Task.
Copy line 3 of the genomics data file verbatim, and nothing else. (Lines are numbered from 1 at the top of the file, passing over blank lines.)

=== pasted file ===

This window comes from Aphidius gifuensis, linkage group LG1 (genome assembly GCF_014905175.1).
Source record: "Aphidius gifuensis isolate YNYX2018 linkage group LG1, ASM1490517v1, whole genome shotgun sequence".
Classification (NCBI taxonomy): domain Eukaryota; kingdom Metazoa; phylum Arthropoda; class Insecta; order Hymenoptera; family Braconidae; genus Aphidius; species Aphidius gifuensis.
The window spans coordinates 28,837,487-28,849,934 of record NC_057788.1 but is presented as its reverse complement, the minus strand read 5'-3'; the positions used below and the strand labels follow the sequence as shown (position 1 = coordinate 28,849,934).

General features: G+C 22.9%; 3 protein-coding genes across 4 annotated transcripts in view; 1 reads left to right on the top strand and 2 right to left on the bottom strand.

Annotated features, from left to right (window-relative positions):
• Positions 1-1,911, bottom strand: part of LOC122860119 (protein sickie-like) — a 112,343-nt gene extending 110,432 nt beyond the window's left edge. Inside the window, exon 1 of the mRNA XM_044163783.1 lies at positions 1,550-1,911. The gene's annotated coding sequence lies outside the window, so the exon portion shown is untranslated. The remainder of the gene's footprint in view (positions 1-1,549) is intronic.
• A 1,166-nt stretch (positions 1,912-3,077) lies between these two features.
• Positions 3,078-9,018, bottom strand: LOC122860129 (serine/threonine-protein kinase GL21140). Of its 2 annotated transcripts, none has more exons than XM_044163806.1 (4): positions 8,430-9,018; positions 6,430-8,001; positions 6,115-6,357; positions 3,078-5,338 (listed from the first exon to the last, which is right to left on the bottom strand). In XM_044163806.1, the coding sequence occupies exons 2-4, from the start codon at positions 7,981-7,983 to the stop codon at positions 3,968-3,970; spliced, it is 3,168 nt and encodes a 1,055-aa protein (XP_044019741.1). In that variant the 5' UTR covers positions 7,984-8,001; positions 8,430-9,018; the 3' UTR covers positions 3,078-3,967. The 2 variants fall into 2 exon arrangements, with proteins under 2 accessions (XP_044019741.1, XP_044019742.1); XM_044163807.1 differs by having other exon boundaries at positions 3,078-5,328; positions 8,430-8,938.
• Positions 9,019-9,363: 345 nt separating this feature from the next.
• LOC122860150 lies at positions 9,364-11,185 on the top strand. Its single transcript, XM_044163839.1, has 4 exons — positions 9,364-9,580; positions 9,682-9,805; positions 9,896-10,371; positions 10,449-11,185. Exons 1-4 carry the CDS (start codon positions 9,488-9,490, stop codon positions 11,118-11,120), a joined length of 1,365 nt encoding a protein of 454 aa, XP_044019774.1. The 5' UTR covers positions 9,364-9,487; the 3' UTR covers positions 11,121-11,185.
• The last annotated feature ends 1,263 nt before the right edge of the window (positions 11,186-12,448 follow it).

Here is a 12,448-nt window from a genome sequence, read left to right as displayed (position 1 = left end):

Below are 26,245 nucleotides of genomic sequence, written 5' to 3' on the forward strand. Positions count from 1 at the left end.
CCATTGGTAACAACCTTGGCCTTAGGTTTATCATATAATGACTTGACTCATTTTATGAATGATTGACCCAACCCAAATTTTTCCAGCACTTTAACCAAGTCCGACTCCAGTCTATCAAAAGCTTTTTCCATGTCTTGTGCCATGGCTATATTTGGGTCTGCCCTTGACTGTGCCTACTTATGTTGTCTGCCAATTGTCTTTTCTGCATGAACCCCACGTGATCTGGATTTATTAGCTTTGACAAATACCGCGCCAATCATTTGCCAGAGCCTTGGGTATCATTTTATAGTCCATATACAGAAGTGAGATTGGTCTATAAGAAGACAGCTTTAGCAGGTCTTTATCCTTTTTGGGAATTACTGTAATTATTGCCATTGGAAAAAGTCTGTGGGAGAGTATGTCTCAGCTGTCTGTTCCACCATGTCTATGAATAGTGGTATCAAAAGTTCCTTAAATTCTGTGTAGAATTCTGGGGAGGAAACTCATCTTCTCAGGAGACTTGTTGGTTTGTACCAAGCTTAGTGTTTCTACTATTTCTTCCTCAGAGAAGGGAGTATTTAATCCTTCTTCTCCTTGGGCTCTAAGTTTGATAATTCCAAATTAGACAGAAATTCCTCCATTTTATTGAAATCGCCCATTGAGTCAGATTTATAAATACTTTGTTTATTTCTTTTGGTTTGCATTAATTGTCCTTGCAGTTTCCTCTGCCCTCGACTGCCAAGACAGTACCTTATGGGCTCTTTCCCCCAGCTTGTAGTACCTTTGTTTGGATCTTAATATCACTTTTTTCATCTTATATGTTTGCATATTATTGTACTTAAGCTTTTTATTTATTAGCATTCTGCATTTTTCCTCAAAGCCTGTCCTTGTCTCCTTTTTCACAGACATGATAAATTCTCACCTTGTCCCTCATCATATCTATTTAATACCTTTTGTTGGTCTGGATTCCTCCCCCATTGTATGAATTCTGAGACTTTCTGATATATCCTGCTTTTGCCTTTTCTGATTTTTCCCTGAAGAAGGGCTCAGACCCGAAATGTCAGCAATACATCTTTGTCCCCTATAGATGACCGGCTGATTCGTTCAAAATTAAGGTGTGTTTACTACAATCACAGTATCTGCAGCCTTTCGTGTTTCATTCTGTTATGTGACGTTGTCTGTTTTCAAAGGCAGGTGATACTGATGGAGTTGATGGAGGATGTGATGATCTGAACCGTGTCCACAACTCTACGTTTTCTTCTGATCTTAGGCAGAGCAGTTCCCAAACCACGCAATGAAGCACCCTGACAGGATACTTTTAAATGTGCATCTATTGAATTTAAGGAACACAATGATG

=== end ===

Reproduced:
Classification (NCBI taxonomy): domain Eukaryota; kingdom Metazoa; phylum Arthropoda; class Insecta; order Hymenoptera; family Braconidae; genus Aphidius; species Aphidius gifuensis.